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11 August 2010 - 11:23 PMI thought the main problem with the gyre island was that it was growing faster than it could be collected. Have they taken care of that problem, or is it just that people are thinking about what to do with all the stuff once they have?
11 August 2010 - 11:16 PMWelcome! Feel free to participate as often as you want.
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11 August 2010 - 11:14 PMHiiii back! Welcome!
What attracted you to this site?
09 August 2010 - 11:36 PM
mynah said:I meant to add "in first world countries", although admittedly the situation is more complex than that.
I was wondering - if asymptomatic polio could cause PPS, could vaccination not do the same? If so, would the type of vaccination make a difference? (In South Africa, for instance, we received Sabin live virus vaccine when I was a child, while children in the US were vaccinated with Salk killed virus vaccine. I believe a combination is now used.)
If I remember this documentary (WGBH American Experience . The Polio Crusade | PBS) correctly, the development of the Salk vaccine was pushed forward in spite of concerns about its safety. We all became subjects in a national experiment. I remember the palpable sense of hope when Salk's vaccine was announced. Finally we could have our summers back.
When I was four years old, in September, 1950--the worst year of the polio epidemic--I fell off a horse I was riding on my aunt and uncle's farm just northwest of Des Moines, Iowa, breaking my arm just above the elbow. I was taken to Iowa Lutheran Hospital, where all the attending physicians were at a football game and a very raw resident set my arm incorrectly. My arm had to be re-broken and re-set. I was in Iowa Lutheran three weeks. My father and brothers went back to our farm just across the border in Missouri, while my mother stayed with relatives about a mile across the Des Moines River from the hospital. Every day she walked to the hospital and was allowed to visit me for an hour at the six-bed pediatric room where I remained in traction the whole of my stay. But she was not allowed to enter the room. She could stand in the doorway, some 20 feet from my bed, and we could shout at each other over the afternoon hospital noise. But we could not touch. I had always been very close to my mother, and was in agony at that forced separation.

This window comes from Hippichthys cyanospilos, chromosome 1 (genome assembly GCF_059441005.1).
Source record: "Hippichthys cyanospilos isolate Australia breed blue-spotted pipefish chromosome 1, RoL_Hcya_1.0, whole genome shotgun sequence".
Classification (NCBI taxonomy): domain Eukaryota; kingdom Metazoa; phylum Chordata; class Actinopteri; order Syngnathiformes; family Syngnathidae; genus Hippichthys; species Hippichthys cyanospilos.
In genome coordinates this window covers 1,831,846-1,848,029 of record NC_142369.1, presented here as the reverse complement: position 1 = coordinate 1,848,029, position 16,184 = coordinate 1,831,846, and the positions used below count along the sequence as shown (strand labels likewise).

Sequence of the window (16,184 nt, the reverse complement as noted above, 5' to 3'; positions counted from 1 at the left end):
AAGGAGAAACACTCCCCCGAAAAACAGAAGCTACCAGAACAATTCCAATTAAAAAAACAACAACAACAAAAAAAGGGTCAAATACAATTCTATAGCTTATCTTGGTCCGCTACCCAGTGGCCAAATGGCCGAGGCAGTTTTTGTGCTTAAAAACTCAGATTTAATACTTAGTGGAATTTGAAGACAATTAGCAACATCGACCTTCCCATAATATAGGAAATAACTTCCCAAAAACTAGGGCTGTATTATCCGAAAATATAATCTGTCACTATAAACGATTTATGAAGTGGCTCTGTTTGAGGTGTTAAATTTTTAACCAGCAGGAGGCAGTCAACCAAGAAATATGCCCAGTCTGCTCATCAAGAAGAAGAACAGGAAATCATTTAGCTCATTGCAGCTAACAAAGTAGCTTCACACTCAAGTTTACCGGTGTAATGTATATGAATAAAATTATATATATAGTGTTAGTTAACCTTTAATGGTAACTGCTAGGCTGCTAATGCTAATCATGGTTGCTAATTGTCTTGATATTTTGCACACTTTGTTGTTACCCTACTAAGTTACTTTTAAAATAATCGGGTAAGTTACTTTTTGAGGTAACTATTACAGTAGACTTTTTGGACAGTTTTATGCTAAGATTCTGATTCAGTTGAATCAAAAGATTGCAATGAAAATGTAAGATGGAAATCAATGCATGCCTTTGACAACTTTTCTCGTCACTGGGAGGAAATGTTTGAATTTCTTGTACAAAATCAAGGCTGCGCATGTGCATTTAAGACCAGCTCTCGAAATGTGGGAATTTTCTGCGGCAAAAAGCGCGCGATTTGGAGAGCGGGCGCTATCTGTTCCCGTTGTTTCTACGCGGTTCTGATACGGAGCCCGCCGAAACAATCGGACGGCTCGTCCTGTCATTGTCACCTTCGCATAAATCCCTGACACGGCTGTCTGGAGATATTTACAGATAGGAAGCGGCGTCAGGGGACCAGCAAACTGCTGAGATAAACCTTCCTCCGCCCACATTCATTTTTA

That separation is how people responded to the fear polio created in 1950. It killed. It crippled for life. Nobody knew exactly how it was transmitted and when or where it might strike. Polio was a pervasive threat in a world that was thought to have been saved by winning World War II. By 1955, when the Salk vaccine became available, we were all so buoyed by a collective sense of hope and relief that we happily ignored the risks and lined up for our shots.
09 August 2010 - 02:27 AMUnfortunately, poliomyelitis is still a threat to world health. The Wikipedia page on it explains that it is an easily transmitted enterovirus, and around 90% of those infected are asymptomatic. In other words, as was the case with me, babies could be put together to play and slobber on each other with no realization until much later that something had gone wrong.
The disease is still active in unstable parts of the world. If we do not continue to immunize as if it were everywhere in the world, it will be everywhere in the world soon enough.
Another problem, as I've mentioned here before and as is again applicable to my case, the less symptomatic infants are with poliomyelitis, the more symptomatic middle-aged adults are with post-polio.
For those of you who'd like to read more, the following brief, inadequate online resource list is only a start, but it is after all what Hypography is supposed to be about.
Poliomyelitis - Wikipedia, the free encyclopedia
Post-polio syndrome - Wikipedia, the free encyclopedia
What is Post Polio
Post-Polio Syndrome Glossary of Terms with Definitions on MedicineNet.com
Post Polio Syndrome
Post-polio and Surgery:
PPS & Surgery by Richard L. Bruno, Ph.D.
Post-Polio Syndrome, Recently Published Medical Articles
Welcome to PHI's official website
IPPSO - International Post Polio Support Organization
This is obviously just stuff off the top of my head. I’ll do some research and ask my post-polio therapist for more sources, and I'll update this list from time to time. I’d appreciate help from any interested Hypographers out there.